TULSA, Okla. (AP) — A judge quickly scheduled a hearing Wednesday after a grand jury submitted sealed findings as part of its investigation into an Oklahoma sheriff’s office that came under fire when a volunteer deputy shot an unarmed man.
Grand jurors notified Judge Rebecca Nightingale that they had completed their report on the Tulsa County Sheriff’s Office after meeting behind closed doors for several weeks and interviewing more than 30 witnesses, including the sheriff. The judge said the findings — contained in sealed envelopes — would be made public at a hearing Wednesday afternoon.
The grand publically submitted a list of eight recommendations, including that the sheriff’s office improve its training and documentation, including better accountability of field training hours. It also suggests that the office’s internal affairs department be more autonomous.
The recommendations appear to address a leaked 2009 memo that questioned the training of reserve deputy Robert Bates, who fatally shot Eric Harris when Harris was restrained in a Tulsa street after he was caught up in an alleged illegal gun-sales sting. Bates — who has said he mistook his handgun for a stun gun — has pleaded not guilty to second-degree manslaughter.
But the panel also gave Nightingale several sealed envelopes with its findings, which could include more recommendations or a decision on whether criminal charges are warranted.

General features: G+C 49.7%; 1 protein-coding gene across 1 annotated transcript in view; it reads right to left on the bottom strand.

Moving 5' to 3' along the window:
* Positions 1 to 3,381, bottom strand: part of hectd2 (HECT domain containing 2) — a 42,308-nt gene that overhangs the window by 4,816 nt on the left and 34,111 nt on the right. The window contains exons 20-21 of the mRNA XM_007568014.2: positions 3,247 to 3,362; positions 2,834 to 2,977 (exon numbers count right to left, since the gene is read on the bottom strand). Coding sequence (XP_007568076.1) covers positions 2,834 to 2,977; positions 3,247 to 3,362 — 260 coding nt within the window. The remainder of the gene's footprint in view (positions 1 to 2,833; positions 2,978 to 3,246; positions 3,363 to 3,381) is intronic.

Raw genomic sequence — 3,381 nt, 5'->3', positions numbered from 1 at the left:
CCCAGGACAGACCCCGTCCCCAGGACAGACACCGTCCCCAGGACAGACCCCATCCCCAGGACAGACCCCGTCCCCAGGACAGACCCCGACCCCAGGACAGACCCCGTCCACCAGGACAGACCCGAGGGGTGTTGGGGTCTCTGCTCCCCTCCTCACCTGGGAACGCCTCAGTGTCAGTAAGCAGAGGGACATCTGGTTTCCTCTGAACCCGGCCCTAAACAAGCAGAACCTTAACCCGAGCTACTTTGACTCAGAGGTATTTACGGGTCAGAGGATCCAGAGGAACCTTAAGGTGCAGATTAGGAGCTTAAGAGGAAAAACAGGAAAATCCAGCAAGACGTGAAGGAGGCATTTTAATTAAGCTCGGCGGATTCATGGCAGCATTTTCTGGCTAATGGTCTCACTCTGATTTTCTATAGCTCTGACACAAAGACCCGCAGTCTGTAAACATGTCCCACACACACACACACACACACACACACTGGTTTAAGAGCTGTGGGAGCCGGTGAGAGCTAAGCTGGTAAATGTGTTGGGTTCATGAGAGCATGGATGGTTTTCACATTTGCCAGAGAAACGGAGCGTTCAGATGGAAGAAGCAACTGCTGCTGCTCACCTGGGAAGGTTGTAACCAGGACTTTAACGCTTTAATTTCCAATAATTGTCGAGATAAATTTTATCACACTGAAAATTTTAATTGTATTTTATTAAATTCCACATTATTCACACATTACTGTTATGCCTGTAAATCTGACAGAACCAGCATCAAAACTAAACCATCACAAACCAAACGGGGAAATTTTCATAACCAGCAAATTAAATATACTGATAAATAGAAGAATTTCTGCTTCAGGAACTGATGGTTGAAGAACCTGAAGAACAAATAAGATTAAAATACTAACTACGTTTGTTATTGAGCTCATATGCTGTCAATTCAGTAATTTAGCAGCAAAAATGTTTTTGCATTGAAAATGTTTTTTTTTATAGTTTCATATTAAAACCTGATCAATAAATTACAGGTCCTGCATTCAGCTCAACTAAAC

Bates is a longtime friend of Tulsa Sheriff Staley Glanz, and he had donated thousands of dollars in cash, cars and equipment to the sheriff’s office. His close ties to Glanz and the agency raised questions about the reserve deputy program and whether Bates and others received special treatment in return for the gifts.
Thousands of residents called for a grand jury investigation after the fatal shooting. Bates has since left the sheriff’s office.
The leaked 2009 memo alleged that top sheriff’s office officials knew Bates was inadequately trained, but pressured other officers to look away.
Jurors heard testimony from a corporal in the internal affairs division, Warren Crittenden, who claimed he was pressured to sign off on memos saying Bates was qualified for duty.
Crittenden told investigators in the 2009 memo that he feared he’d be transferred if he didn’t OK paperwork stating that Bates had completed his training at 328 hours, which violated policy requiring 480 hours of training, according to the report.
The jury also has heard from sheriff’s corporal Bill Adams, who called the memo “very accurate,” and said that Glanz could have done more to address its findings.
Both Crittenden and Adams also have left the agency.